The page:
Review of Network, Directed by Sidney Lumet
Reviewed by PAUL D. MILLER
Before Glen Beck and Rush Limbaugh, before Keith Olbermann and Chris Mathews; there was Howard Beale. With astonishing prescience, Network (1976)—the story of an angry-man newscaster—prefigured almost all the tropes about media celebrities four years before CNN, twelve years before Limbaugh, twenty years before Fox News, and thirty years before Twitter.
Howard Beale is a normal, boring newscaster who is fired for poor ratings. During one of his final broadcasts he casually mentions his intention to shoot himself on live TV, since he has nothing left to live for. The management goes crazy but the audience loves it. Beale goes on again; this time he lets loose with an angry rant—and the ratings spike again. “People want to watch someone articulate their grievances for them,” one executive understands. Beale is given his own show, rewarded for spewing bile. He gives them what they want, bellowing into the camera one of cinema’s most famous monologues, culminating in the 19th greatest movie quote of all time:
All I know is that first you’ve got to get mad. You’ve got to say, ‘I’m a human being, [expletive deleted] My life has value!’ So I want you to get up now. I want all of you to get up out of your chairs. I want you to get up right now and go to the window. Open it, and stick your head out, and yell, ‘I’m as mad as hell, and I’m not going to take this anymore!‘
With wicked irony, Beale and his Network use and manipulate each other. Beale rants against the corruption of corporations, television, and marketing—broadcast, of course, by a large corporate television station funded by advertising. He is so popular that he earns massive profits for the studio—prophet for profit. Thus much would make an entire movie today—but this is just the first act. There is an entirely separate sub-plot involving the Network encouraging a terrorist organization to undertake attacks so long as they film themselves and get good footage for the network—leading to a brilliantly wicked scene in which an executive, a Marxist intellectual, and a terrorist negotiate the terms of their profit sharing. Network takes off and fully develops its premises to their full, tragic-comic ending.
This movie is extremely funny in an understated, dead-pan way. If you find this sort of dialogue funny, then this movie is for you:
Executive: “Would you like to be an angry prophet denouncing the hypocrisies of the age?”
Beale: “Why, yes, I think I would like to be an angry prophet denouncing the hypocrisies of the age.”
There is also much to mine here if you want to think about the fundamentally deceitful and manipulative nature of the media, or its role in fostering the cult of celebrity and the celebration of violence.
But, perhaps because of the mood I’ve been in lately, the movie made me wonder: what is the role of anger in public? Paul warns Christians “In your anger do not sin,” in Ephesians 4:26, clearly showing that anger is not, by itself, sinful. But Jesus also warns “You have heard that it was said to the people long ago, ‘You shall not murder, and anyone who murders will be subject to judgment.’ But I tell you that anyone who is angry with a brother or sister will be subject to judgment…And anyone who says, ‘You fool!’ will be in danger of the fire of hell,” in Matthew 5:21-22. Proverbs 29:11 advises “A fool gives full vent to his anger, but a wise man keeps himself under control.” We should at least be extremely careful at the things we allow ourselves to get angry at.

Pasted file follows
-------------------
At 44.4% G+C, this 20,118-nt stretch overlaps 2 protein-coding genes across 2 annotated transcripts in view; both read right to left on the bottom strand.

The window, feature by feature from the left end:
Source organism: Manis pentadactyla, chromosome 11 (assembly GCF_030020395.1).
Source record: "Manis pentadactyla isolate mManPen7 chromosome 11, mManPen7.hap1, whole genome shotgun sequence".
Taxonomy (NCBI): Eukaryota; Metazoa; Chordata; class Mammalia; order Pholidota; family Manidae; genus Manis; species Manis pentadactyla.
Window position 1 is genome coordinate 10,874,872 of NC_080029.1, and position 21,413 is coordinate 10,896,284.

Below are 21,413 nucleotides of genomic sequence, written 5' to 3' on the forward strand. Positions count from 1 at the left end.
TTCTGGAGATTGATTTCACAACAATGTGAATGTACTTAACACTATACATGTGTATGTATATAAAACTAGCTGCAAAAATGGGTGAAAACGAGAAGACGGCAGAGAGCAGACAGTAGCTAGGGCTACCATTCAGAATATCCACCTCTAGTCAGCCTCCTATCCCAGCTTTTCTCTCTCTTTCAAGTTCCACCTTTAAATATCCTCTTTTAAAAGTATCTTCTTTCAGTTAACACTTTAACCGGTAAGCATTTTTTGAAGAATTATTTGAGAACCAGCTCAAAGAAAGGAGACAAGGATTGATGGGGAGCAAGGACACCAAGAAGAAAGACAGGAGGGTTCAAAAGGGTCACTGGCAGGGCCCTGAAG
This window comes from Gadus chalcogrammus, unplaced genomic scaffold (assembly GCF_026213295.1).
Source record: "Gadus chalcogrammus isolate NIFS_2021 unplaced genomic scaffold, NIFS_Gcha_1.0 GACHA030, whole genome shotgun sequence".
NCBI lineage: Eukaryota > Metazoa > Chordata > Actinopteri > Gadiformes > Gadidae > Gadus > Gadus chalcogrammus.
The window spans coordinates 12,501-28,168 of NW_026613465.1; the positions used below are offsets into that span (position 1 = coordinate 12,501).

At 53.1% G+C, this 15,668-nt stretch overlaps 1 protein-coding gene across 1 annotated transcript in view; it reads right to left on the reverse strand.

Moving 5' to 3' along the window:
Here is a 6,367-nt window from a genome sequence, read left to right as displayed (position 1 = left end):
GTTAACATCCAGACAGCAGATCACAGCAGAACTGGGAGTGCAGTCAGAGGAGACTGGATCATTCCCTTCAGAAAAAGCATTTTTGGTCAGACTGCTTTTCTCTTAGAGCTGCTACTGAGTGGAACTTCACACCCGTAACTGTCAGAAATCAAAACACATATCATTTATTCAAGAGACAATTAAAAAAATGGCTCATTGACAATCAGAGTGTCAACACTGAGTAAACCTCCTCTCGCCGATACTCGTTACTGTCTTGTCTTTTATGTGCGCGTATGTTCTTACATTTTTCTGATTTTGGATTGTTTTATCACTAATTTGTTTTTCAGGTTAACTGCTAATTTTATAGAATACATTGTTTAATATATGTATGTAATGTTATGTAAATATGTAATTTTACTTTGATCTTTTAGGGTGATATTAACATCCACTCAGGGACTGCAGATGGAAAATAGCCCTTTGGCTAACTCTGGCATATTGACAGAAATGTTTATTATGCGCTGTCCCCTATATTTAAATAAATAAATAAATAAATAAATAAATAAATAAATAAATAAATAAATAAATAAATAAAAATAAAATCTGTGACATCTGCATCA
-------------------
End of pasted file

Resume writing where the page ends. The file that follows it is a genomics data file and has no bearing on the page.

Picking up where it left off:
Yet again, on the other side, Jesus was angry at the moneychangers in the Temple and at the Pharisees and, of course, God is rightly angry at sin (though he is always “slow to anger”). Some things should make us mad. Sin, for example, should make us mad. Clear evil, unjust suffering, and death should make us mad. Injustice in the world should make us mad. Beale is, at least on the surface, giving voice to that anger.
But anger is difficult to control. It feels good. Once you get all good and angry at something that deserves anger, it becomes very easy to let that anger find some other target. It reminds me of the scene in Forrest Gump when Jenny’s boyfriend hits her. Instead of apologizing, he blames the world. “Things got a little out of hand. It’s just this war and that lying son of a [gun] Johnson and…I would never hurt you. You know that.” He uses his supposedly justified anger at the world to excuse personal violence against a loved one. Getting good and mad about bureaucratic ineptitude, corruption, and the media’s deceitfulness is all well and good—but your anger might just as easily lead to you becoming a mean, spiteful, embittered person as to any meaningful change in society.
But there is more danger when you bring TV or another medium into the picture: watching (or reading, or listening to) someone else get riled up and deliver scripted anger can feel good and make you feel connected to something important. It creates and reinforces a sense of collective grievance. We are mad as hell. Now I belong to a (wholly imaginary, entirely passive) community, one that doesn’t actually do anything or know anybody. And what do we want? We want more anger, because that has become our entertainment. TV stations, radio talk shows, and blogs broadcast anger because righteous indignation feels good.
I don’t think that’s what Paul had in mind when he warned “In your anger do not sin.” Take Beale’s advice, and try turning the TV off. Or at least pick your media carefully. Paul also said “Whatever is true, whatever is noble, whatever is right, whatever is pure, whatever is lovely, whatever is admirable—if anything is excellent or praiseworthy—think about such things,”—not about the things that make you mad.
(Warning: the movie is also saturated in profanity and contains a brief, non-explicit bedroom scene).